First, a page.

Why no notice of TPA closing

traderjake

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Aug 30, 2002
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When the mechanics went on strike in the early 90's somebody in LGA took all tow bar pins so that no airplane could be pushed back from the gate. IMO, the company gave no advanced notice in TPA to prevent similar mischief or vandalism from occuring. The majority, who are honest, suffer to prevent damage by a few malicious employees seeking revenge.
 

N786P

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Nov 8, 2002
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[blockquote]
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On 11/29/2002 1:16:52 PM freedom wrote:

When the mechanics went on strike in the early 90's somebody in LGA took all tow bar pins so that no airplane could be pushed back from the gate. IMO, the company gave no advanced notice in TPA to prevent similar mischief or vandalism from occuring. The majority, who are honest, suffer to prevent damage by a few malicious employees seeking revenge.

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Hey Freedom, then why did"t U do the same when they closed ROA,GSO,INT,ect...
bottom line is those who made the decision have the back bone of a Jellyfish..
and flatly do not care
 

Res

Senior
Aug 20, 2002
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I also agree that it was for safety reasons...and also so no additional damage could be done that would cost the company $$ in the long run.

Can't help but wonder was TPA a a strong NO vote on both the first and second round of voting? Wonder also if this didn't have something to do with the quick closing.
 

cat 111

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Aug 25, 2002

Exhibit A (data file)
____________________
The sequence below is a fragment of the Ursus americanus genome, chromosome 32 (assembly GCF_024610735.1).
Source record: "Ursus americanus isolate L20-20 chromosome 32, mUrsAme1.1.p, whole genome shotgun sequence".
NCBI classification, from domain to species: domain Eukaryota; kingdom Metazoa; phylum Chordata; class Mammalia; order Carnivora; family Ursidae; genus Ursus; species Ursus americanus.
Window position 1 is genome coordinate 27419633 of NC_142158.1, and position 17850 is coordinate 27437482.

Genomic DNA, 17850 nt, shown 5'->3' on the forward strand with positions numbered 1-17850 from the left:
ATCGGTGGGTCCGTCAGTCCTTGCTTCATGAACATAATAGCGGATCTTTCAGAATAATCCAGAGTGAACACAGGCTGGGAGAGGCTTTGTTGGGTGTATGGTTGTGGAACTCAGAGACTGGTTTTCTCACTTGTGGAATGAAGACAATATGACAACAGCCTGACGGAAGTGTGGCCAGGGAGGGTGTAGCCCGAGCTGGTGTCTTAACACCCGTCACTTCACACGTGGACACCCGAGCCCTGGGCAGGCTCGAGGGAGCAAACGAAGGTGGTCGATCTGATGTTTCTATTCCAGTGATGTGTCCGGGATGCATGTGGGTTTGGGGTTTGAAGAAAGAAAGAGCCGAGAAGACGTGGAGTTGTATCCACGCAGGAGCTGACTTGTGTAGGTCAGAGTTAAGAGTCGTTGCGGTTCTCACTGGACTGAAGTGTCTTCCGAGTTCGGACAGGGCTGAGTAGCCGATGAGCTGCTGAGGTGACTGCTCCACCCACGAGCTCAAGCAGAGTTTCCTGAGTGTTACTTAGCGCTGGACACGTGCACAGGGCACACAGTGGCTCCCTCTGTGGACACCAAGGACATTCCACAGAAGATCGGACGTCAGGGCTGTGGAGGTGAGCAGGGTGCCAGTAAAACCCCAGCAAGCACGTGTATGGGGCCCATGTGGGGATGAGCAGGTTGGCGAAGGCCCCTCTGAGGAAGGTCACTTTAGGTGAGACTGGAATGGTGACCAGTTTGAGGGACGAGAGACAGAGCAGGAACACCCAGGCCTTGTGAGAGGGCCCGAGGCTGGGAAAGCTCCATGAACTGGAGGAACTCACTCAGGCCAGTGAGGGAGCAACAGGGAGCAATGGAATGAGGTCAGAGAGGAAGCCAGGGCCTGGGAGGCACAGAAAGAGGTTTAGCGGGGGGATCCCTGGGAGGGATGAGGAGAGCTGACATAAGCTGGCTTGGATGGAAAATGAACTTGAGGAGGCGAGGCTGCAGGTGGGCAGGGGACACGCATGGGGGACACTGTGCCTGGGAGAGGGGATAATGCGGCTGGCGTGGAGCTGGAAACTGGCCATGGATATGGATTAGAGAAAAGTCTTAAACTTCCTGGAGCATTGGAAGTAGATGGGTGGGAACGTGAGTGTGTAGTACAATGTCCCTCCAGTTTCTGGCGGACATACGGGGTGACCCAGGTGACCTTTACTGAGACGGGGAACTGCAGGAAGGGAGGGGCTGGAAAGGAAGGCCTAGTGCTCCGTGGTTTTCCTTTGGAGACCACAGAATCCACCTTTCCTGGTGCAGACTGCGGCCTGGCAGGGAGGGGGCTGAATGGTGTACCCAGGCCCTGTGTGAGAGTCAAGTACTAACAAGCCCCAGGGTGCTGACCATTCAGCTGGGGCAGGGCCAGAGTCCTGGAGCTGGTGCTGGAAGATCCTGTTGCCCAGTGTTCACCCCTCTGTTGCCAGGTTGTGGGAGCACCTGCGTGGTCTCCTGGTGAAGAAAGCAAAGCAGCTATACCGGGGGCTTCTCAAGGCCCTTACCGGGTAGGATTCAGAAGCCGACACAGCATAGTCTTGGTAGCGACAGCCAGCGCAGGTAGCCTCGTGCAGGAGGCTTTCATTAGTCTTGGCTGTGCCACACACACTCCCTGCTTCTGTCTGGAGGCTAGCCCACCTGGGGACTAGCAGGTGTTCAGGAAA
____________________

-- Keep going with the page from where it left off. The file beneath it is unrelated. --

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Dave is a man of his word. "LABOR FRIENDLY" What a piece of work.I guess he had two teachers. LORENZO AND WOLF.
 
Aug 20, 2002
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how about the jetways that were destroyed....we could not pull up to the fifty percent of flights, that were flying......what about all the other damage they did.....yes many our good people, but i would bet anyone and know for fact there are still many of the good old guys still working.....thank you very much during that time.......i understand why the company did what they did that day......worried about what they will start doing now,,,,,,
 

N786P

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Nov 8, 2002
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[blockquote]
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On 11/29/2002 3:14:51 PM Res wrote:

I also agree that it was for safety reasons...and also so no additional damage could be done that would cost the company $$ in the long run.

Can't help but wonder was TPA a a strong NO vote on both the first and second round of voting? Wonder also if this didn't have something to do with the quick closing.
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Yes,TPA was a strong no vote the first time around, and many TPA employees were pushing hard for no re-vote.
 

MCORORES

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Aug 19, 2002
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What is ironic is the attitude that Dave gave was "that was then and this is now". Maybe that was only ment for the employees and not management. And to think the company wants more. The basic prinipal in life is to treat each other with respect. TPA was NOT treated with respect.
 

ExUAW

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Nov 27, 2002
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[blockquote]
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On 11/29/2002 1:16:52 PM freedom wrote:

When the mechanics went on strike in the early 90's somebody in LGA took all tow bar pins so that no airplane could be pushed back from the gate. IMO, the company gave no advanced notice in TPA to prevent similar mischief or vandalism from occuring. The majority, who are honest, suffer to prevent damage by a few malicious employees seeking revenge.

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[/blockquote]

yeah sure ... and I own a hangar in Tampa I'll sell ya!
2.gif']
 

JonC

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Sep 9, 2002
102
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[blockquote]
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On 11/29/2002 1:16:52 PM freedom wrote: